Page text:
For instance, Ames et al. confirmed megaloblastic change in bone marrow of patients following prolonged ventilation with 50% nitrous oxide in oxygen for 24 h . Similarly, Peric et al. studied the effects of chronic occupational exposure to high concentrations of nitrous oxide and halothane on CBC parameters in 21 anesthetic staff before the holiday and after three weeks of holiday. Hematological parameters included WBC differential, hemoglobin, hematocrit, and erythrocyte count. They showed that chronic exposure to very high concentrations of nitrous oxide and halothane was associated with significant reductions in CBC parameters of anesthetic staff .
It has been proposed that nitrous oxide oxides the Co+ in vitamin B12 to Co3+, resulting in. inhibition of methionine synthetase, vitamin B12 deficiency and megaloblastic anemia [33,36]. In this regard, Sweeney et al. studied the effects of nitrous oxide in 21 dentists and reported that occupational exposure to nitrous oxide concentrations ranging from 159 to 4600 ppm may cause noticeable bone marrow changes because of depression of vitamin B12 activity .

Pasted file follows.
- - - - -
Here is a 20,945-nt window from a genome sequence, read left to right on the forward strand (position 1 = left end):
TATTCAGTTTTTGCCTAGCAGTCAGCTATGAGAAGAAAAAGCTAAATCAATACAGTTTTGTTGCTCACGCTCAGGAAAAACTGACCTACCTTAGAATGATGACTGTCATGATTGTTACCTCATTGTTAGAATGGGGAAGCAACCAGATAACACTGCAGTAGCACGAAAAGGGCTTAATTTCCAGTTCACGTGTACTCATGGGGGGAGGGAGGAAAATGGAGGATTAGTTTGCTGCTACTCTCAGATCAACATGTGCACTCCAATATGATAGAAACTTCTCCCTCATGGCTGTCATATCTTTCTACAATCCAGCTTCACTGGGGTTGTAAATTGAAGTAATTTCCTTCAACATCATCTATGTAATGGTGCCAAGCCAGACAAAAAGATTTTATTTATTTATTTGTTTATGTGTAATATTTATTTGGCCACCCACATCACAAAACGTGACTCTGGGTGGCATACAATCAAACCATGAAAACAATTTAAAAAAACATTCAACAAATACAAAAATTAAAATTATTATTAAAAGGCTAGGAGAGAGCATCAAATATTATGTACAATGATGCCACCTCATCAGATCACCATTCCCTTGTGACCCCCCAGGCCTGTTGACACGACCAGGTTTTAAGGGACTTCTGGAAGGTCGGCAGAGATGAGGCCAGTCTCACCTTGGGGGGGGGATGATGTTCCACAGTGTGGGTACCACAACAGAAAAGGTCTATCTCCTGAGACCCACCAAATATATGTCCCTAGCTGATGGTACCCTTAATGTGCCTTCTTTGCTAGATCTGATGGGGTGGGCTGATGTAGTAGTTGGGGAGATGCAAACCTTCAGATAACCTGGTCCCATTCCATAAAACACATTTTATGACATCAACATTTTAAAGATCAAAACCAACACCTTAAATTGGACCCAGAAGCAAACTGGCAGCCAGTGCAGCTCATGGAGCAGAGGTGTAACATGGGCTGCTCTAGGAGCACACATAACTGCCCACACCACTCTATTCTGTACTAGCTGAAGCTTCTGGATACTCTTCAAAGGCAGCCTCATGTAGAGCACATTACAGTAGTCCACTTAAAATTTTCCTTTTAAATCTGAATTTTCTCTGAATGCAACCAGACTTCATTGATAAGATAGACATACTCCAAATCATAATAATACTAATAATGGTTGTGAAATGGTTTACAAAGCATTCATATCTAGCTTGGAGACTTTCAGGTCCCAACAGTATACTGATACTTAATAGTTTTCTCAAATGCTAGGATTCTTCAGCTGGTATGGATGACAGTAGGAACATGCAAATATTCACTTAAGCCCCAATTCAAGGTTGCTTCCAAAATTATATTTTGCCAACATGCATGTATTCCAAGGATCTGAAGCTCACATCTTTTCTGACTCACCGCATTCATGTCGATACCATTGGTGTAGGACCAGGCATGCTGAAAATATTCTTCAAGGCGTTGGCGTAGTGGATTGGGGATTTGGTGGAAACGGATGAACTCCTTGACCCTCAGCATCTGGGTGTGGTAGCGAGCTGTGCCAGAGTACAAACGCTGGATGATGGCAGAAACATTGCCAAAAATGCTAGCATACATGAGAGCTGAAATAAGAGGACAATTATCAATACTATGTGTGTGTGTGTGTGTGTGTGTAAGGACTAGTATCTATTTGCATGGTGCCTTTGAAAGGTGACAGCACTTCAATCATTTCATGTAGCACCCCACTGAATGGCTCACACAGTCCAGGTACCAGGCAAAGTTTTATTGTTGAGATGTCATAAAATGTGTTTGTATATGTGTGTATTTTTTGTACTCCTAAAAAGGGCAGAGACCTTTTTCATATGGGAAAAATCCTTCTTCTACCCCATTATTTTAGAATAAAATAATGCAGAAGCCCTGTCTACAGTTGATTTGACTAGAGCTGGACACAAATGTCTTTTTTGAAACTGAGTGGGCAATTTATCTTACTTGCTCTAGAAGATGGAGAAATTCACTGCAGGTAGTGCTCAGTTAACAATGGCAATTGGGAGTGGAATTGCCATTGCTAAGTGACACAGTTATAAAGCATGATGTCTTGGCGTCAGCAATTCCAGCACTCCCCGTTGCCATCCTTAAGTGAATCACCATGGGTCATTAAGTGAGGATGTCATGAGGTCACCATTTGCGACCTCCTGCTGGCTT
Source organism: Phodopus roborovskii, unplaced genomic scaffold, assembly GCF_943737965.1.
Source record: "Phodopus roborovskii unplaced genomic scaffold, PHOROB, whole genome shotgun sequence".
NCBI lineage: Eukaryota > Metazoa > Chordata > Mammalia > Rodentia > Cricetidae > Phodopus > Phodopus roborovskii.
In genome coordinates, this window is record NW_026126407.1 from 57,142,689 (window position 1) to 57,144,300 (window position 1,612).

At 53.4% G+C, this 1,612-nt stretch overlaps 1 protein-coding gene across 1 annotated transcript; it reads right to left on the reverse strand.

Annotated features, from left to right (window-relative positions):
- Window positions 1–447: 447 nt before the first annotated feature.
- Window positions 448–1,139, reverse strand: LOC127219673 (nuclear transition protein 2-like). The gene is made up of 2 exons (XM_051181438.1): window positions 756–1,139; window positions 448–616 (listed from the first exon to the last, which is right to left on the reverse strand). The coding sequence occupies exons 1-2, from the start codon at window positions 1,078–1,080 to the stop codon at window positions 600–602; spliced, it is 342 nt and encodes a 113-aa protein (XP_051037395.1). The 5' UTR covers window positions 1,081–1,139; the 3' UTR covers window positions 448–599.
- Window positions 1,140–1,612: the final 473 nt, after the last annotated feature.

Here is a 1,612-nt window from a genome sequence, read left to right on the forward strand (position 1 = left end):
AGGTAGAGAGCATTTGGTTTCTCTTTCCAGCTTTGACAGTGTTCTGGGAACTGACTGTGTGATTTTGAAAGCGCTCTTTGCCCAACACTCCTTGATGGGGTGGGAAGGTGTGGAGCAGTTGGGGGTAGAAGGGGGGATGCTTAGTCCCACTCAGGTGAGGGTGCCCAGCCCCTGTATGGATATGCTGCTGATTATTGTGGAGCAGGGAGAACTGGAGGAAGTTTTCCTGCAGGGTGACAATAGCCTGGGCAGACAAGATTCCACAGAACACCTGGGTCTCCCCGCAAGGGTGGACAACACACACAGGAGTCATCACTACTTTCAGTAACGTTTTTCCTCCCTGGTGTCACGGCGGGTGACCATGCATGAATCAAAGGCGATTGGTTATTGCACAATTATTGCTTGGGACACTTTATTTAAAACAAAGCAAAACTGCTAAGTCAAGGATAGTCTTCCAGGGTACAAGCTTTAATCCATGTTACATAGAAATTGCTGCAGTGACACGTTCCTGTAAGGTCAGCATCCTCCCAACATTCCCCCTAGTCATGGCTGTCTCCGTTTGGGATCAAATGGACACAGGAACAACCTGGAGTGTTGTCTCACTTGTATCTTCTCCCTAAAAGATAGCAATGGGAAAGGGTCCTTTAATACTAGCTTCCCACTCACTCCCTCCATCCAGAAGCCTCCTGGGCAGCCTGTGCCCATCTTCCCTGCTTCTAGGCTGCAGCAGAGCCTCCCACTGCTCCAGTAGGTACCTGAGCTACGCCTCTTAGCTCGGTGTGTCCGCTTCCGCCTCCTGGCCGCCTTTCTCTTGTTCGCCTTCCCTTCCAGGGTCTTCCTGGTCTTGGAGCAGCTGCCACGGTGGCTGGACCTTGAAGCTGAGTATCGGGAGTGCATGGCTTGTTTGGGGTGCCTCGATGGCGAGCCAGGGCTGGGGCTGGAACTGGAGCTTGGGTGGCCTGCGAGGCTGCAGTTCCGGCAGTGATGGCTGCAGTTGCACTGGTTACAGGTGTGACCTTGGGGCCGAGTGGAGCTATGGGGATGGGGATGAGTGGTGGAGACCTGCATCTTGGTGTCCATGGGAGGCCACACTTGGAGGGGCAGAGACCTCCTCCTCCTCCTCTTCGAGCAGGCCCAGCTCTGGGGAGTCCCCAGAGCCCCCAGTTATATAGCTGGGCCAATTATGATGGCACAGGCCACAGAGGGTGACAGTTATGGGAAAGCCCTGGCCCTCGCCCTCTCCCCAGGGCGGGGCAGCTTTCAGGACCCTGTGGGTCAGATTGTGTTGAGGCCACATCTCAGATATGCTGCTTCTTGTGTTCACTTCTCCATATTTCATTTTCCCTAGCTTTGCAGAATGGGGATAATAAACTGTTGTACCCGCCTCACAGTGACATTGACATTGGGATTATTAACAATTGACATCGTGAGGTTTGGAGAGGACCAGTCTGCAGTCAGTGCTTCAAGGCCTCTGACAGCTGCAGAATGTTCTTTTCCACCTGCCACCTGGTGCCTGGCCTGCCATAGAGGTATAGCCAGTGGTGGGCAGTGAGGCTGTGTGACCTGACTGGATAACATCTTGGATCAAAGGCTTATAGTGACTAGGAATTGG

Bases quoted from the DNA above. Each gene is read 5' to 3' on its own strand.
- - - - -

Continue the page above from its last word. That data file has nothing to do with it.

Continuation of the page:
Despite the presence of an association between occupational exposure to nitrous oxide and hematological changes, some investigators have failed to demonstrate that occupational or non-occupational exposure to nitrous oxide was associated with changes in blood parameters. For instance, Krajewski et al. compared 95 female surgical nurses with 90 female nurses. The former had previous exposure to anesthetic gases (nitrous oxide, isoflurane, sevoflurane, or halothane). No significant differences were noted in the results of hematological parameters between both groups. Mean levels of nitrous oxide in the respiratory area of nurses ranged from 19.89 to 834.39 ppm depending on the ventilation system . Similarly, Salo et al. compared healthy operating room personnel (n = 10) exposed to nitrous oxide with a control group (n = 12). They did not observe any significant differences between the hematological factors of both groups. The mean nitrous oxide concentrations in the operating rooms varied from 155 to 860 ppm . In another study, authors reported that hematotoxicity of nitrous oxide occurs at anesthetic concentrations but not at lower concentrations to which operating room personnel are exposed . Abascall et al. investigated the effects of occupational exposure to nitrous oxide on blood parameters in 30 healthy full-time midwives. Median time weighted average of nitrous oxide was 41 (10–547 ppm). No signs of megaloblastic changes were seen in exposed personnel before and after vacation .